Content-based microarray search using differential expression profiles
1 Department of Bioengineering, Stanford University School of Medicine, Stanford, CA, USA
2 Biomedical Informatics Training Program, Stanford University School of Medicine, Stanford, CA, USA
3 Department of Pediatrics and Department of Medicine, Stanford University School of Medicine, Stanford, CA, USA
4 Department of Computer Science, Stanford University, Stanford, CA, USA
5 Departments of Genetics and Medicine, Stanford University School of Medicine, Stanford, CA, USA
6 Lucile Packard Children's Hospital, Stanford University, Stanford, CA, USA
BMC Bioinformatics 2010, 11:603 doi:10.1186/1471-2105-11-603Published: 21 December 2010
With the expansion of public repositories such as the Gene Expression Omnibus (GEO), we are rapidly cataloging cellular transcriptional responses to diverse experimental conditions. Methods that query these repositories based on gene expression content, rather than textual annotations, may enable more effective experiment retrieval as well as the discovery of novel associations between drugs, diseases, and other perturbations.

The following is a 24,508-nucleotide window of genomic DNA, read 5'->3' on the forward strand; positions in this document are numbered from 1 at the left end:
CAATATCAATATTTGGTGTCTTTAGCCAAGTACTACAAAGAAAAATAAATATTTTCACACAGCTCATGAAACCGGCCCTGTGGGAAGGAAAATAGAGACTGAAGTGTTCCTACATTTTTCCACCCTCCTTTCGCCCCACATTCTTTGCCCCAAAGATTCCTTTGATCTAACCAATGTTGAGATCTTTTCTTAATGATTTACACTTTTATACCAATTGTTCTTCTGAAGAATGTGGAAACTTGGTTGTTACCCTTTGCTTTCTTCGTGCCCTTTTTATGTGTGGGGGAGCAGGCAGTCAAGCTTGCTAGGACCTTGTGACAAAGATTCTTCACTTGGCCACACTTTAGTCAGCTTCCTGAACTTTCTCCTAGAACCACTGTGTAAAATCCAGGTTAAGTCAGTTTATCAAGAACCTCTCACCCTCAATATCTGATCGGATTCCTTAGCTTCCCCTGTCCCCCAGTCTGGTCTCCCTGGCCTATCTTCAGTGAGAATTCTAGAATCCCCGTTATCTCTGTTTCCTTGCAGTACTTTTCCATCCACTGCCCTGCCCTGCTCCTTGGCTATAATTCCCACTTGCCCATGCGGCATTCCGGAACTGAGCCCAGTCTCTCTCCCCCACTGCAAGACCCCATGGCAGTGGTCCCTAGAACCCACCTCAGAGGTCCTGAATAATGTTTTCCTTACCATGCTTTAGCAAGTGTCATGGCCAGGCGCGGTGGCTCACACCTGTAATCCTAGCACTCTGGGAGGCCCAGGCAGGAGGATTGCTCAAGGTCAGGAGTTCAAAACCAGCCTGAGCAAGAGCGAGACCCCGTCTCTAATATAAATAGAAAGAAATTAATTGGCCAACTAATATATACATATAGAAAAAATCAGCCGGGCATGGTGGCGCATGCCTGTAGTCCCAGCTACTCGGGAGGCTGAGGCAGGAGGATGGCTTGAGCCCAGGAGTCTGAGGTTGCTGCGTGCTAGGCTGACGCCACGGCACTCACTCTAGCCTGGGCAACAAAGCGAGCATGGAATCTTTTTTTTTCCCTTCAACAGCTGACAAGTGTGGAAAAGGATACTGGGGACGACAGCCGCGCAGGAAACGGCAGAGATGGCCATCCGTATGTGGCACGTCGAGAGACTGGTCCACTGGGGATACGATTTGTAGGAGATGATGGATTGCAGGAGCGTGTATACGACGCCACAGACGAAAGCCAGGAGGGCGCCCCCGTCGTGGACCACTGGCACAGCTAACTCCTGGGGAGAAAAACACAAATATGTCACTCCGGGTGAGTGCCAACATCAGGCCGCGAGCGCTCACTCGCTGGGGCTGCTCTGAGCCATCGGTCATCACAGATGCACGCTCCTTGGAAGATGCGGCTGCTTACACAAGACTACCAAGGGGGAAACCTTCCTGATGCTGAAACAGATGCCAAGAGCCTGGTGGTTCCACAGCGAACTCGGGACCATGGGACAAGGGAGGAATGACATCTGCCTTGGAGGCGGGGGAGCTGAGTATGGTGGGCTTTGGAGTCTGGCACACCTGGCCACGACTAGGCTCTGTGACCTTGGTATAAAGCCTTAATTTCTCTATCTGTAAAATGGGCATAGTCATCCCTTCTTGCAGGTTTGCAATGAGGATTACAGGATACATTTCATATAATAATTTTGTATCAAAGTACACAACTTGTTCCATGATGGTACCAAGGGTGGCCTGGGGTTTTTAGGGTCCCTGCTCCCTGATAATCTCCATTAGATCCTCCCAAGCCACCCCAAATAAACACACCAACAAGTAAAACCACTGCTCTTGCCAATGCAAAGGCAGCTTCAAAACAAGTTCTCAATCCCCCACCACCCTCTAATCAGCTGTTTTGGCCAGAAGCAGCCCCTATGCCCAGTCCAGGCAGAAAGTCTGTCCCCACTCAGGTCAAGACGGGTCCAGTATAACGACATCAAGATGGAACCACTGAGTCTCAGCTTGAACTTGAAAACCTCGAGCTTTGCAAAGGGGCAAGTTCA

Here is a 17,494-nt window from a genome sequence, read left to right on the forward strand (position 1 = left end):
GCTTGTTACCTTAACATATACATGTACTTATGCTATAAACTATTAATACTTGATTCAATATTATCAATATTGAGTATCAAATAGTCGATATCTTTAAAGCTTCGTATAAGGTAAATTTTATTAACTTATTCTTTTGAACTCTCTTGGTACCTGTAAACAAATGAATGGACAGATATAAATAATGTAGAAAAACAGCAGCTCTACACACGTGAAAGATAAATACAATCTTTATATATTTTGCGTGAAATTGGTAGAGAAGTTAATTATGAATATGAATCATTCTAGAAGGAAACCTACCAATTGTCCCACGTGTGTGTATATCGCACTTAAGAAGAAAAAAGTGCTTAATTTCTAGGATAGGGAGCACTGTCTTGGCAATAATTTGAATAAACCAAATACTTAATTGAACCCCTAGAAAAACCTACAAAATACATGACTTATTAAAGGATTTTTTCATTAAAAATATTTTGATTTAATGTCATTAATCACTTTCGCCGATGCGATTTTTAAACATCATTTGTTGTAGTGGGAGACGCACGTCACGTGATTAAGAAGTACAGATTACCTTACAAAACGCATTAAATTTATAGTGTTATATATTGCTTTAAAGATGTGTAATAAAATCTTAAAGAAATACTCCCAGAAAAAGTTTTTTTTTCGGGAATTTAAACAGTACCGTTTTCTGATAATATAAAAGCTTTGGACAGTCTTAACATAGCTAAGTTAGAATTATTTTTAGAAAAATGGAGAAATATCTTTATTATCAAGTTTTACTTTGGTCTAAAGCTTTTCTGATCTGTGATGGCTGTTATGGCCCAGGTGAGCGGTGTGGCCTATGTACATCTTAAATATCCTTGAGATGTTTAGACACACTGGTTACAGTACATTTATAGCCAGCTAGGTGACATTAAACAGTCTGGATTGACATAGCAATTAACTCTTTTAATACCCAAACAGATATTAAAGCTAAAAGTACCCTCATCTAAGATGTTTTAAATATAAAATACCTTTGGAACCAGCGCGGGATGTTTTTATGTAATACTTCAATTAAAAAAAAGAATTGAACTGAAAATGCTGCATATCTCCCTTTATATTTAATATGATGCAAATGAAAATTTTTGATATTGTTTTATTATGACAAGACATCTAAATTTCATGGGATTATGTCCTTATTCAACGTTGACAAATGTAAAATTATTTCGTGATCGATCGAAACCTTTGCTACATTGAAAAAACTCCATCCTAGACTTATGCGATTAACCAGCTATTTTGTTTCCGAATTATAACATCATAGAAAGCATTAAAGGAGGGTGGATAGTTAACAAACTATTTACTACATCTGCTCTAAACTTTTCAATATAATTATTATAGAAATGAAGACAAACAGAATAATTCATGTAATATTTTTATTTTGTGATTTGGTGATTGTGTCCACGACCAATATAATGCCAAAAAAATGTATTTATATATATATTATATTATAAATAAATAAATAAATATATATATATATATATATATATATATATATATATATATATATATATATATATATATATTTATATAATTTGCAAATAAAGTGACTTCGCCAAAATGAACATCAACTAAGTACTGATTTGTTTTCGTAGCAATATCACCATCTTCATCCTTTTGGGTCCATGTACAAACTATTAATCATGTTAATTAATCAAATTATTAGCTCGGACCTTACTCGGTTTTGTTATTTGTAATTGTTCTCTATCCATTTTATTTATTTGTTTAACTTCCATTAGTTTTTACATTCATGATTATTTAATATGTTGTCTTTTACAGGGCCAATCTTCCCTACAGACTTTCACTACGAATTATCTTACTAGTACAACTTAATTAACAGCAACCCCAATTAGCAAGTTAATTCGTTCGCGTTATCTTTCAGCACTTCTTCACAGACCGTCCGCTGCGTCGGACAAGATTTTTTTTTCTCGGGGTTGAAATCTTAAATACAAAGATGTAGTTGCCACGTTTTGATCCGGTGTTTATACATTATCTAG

We develop methods to retrieve gene expression experiments that differentially express the same transcriptional programs as a query experiment. Avoiding thresholds, we generate differential expression profiles that include a score for each gene measured in an experiment. We use existing and novel dimension reduction and correlation measures to rank relevant experiments in an entirely data-driven manner, allowing emergent features of the data to drive the results. A combination of matrix decomposition and p-weighted Pearson correlation proves the most suitable for comparing differential expression profiles. We apply this method to index all GEO DataSets, and demonstrate the utility of our approach by identifying pathways and conditions relevant to transcription factors Nanog and FoxO3.
Content-based gene expression search generates relevant hypotheses for biological inquiry. Experiments across platforms, tissue types, and protocols inform the analysis of new datasets.